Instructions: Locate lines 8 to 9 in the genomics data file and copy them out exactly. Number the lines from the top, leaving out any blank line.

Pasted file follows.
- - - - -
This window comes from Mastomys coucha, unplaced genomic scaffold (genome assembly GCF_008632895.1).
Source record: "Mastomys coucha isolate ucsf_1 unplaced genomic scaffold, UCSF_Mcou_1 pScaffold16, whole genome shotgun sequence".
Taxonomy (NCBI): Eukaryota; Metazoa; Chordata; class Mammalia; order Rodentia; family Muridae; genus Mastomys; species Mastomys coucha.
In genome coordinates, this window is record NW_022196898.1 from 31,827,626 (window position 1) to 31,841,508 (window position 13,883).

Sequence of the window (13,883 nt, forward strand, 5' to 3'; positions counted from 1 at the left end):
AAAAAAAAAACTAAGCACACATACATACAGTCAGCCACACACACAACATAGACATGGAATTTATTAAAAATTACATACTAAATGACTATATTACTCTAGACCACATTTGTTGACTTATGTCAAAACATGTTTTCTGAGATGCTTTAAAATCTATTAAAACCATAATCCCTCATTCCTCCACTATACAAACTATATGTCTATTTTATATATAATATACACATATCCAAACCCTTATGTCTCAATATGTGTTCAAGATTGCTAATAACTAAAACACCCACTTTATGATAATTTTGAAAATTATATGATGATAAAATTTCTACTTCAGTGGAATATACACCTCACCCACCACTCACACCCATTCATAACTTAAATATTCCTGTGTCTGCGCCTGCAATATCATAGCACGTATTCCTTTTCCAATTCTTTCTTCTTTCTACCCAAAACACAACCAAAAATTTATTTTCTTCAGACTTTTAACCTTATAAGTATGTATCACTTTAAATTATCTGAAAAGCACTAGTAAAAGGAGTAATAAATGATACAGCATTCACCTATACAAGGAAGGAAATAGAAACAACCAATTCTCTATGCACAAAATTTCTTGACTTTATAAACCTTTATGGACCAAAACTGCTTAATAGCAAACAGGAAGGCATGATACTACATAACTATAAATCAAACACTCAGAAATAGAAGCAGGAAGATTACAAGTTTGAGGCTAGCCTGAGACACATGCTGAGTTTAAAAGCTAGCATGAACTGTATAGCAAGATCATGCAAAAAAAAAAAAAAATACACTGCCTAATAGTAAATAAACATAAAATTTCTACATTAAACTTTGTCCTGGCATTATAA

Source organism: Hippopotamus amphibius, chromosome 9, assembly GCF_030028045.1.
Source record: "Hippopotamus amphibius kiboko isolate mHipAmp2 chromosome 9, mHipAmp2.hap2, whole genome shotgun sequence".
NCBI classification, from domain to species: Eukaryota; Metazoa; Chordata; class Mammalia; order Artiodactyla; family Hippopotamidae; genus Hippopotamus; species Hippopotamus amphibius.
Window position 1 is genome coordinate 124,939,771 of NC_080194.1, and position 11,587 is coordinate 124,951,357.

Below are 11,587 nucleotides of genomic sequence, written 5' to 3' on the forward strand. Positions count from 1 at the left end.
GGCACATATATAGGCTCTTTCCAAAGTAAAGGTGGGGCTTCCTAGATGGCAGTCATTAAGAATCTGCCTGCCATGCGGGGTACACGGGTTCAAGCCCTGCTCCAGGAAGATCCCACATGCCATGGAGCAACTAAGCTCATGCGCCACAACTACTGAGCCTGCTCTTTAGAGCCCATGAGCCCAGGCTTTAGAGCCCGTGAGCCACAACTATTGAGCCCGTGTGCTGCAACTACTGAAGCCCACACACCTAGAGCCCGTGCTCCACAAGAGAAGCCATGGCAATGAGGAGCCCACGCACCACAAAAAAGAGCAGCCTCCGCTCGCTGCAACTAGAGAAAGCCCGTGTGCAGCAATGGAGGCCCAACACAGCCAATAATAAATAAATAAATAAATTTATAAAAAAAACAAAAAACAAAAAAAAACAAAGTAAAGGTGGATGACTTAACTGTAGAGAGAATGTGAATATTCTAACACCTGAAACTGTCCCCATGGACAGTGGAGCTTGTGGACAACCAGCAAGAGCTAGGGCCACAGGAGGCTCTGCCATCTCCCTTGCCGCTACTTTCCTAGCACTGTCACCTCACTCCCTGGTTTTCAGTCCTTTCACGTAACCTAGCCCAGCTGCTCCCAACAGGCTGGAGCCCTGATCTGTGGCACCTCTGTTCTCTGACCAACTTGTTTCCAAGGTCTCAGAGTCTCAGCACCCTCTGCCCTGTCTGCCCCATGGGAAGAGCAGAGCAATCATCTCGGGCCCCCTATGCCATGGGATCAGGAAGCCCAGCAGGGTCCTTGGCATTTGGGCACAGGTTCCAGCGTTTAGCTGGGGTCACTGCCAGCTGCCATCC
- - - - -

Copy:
Source record: "Hippopotamus amphibius kiboko isolate mHipAmp2 chromosome 9, mHipAmp2.hap2, whole genome shotgun sequence".
NCBI classification, from domain to species: Eukaryota; Metazoa; Chordata; class Mammalia; order Artiodactyla; family Hippopotamidae; genus Hippopotamus; species Hippopotamus amphibius.